By Dharma Master Heng K'ung

Removing the doer from a fast for those of us still within the sway of desire can only be done when we center our interest in other work rather than the fast itself. Because the demon of appetite is so powerful, to dwell in a mind devoid of the concept of fasting is most difficult. An interest must be developed in one's work or devotional activity such as meditation or sutra study that smothers out the concept of fasting. No thoughts of the fast itself can be entertained. If this is not done, we will defeat our main purpose, which is spiritual development and will only receive the benefits of physical purification. Since physical health is not necessary for the boon of enlightenment to be one, and it is not uncommon in fact for a monk to become enlightened in the midst of a serious illness, or for an ascetic to win the fruit after many years of extreme bodily deprivation, let those of us who are cultivating the Path not dwell in the attitude that is usually dwelled in by tasters bent on health nor observe the same rules by which they conduct their activities while fasting. Rather, let us apply the additional effort that is necessary for the loosening of the mental barriers that are obstructing our self realization.

The rules by which a health enthusiast goes to protect his physical well being can be disregarded by a sincere cultivator. The word sincere is underlined, for without pushing one's self to the extreme, these rules are a necessity for protecting one's body. But with a sustained application of effort, proper thought alone is enough to guard the body against unprofitable deterioration. Also the recitation of mantras, especially Om Mani Padma Hum, will keep one from dying.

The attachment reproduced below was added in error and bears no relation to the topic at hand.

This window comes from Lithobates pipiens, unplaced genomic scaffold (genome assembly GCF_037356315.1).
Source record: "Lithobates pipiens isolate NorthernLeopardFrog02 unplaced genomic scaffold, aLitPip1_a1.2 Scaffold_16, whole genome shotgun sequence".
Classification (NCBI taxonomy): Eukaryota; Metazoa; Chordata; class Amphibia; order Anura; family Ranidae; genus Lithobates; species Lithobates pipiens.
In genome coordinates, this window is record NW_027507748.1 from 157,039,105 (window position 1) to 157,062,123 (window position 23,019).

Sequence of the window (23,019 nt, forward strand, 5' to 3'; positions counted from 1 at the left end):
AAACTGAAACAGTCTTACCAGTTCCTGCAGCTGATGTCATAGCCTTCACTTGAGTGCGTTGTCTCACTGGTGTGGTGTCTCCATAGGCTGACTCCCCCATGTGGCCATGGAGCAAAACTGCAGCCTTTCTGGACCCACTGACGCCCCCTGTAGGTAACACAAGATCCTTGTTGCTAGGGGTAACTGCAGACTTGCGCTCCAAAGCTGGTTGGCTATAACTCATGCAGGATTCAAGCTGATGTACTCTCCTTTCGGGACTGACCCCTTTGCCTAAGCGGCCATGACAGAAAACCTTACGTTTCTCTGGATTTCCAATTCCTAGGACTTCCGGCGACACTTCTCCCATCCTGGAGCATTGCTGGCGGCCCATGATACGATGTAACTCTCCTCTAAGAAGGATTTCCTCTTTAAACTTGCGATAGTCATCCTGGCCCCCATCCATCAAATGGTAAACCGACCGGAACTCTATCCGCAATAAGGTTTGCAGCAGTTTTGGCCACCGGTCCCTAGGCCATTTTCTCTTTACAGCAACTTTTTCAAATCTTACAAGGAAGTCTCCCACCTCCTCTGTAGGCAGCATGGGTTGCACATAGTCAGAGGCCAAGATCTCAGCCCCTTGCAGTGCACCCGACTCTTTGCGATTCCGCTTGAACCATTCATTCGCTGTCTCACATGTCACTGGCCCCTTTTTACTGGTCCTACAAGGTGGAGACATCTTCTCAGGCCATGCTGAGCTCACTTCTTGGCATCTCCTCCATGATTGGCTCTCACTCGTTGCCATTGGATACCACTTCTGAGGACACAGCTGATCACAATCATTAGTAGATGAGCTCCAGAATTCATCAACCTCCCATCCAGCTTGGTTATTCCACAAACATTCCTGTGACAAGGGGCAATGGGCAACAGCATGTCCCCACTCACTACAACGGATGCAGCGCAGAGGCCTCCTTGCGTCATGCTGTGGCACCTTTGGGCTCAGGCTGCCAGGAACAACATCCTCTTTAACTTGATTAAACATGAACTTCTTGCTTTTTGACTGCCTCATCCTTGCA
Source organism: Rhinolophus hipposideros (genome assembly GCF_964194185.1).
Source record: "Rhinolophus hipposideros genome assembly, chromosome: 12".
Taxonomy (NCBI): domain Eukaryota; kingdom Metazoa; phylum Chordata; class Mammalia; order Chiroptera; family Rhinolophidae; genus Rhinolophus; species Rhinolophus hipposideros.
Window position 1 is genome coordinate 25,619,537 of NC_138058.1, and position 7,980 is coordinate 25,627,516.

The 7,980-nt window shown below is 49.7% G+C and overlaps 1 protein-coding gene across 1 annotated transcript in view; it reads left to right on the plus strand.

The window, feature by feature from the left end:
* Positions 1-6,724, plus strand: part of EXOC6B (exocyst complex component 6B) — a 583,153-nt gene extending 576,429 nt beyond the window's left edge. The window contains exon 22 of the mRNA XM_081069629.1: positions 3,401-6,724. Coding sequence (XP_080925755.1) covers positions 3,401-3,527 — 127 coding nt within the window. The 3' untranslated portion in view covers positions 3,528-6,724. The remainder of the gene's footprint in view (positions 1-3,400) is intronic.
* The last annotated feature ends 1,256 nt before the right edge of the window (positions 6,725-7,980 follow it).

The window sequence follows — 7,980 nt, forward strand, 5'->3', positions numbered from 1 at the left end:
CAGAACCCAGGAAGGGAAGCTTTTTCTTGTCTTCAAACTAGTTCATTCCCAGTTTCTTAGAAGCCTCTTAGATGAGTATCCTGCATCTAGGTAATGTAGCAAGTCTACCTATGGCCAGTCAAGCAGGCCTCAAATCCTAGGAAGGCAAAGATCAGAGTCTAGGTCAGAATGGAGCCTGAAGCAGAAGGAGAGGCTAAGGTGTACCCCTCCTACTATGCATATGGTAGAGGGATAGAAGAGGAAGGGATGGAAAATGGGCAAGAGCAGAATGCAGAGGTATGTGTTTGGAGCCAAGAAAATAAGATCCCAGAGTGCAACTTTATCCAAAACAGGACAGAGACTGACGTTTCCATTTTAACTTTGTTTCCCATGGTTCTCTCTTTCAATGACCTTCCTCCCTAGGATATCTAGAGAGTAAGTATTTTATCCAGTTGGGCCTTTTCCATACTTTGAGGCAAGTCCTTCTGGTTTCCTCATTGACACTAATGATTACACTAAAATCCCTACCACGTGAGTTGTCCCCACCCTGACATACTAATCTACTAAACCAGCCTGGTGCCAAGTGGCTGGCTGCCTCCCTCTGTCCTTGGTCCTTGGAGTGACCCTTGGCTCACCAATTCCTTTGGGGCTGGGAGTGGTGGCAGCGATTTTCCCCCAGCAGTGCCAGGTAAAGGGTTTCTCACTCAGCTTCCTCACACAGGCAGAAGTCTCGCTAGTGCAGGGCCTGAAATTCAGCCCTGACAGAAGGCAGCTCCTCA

Aside from the negative aspect of preventing undesirable ill to fall one's way, the positive aspect of effortlessness, which results if the above method is properly employed, should be mentioned. A point should be reached when a conscious effort need not be applied. The mind when peaked to its extreme limit should absorb body and world into itself with an uncanny feeling of lack of separation. When the interest that one CHEATED to avoid falling into the dark realms that fasters frequently fall into becomes real, all bodily movements and acts of mind will be natural, effortless, and without calculation.

The sacrifice and discipline of fasting is applicable to cultivation only when done as a devotional exercise as described above. The notion of body as self is a false view and cultivators should not in conducting their fasts do so in the same manner as those who regard body as self.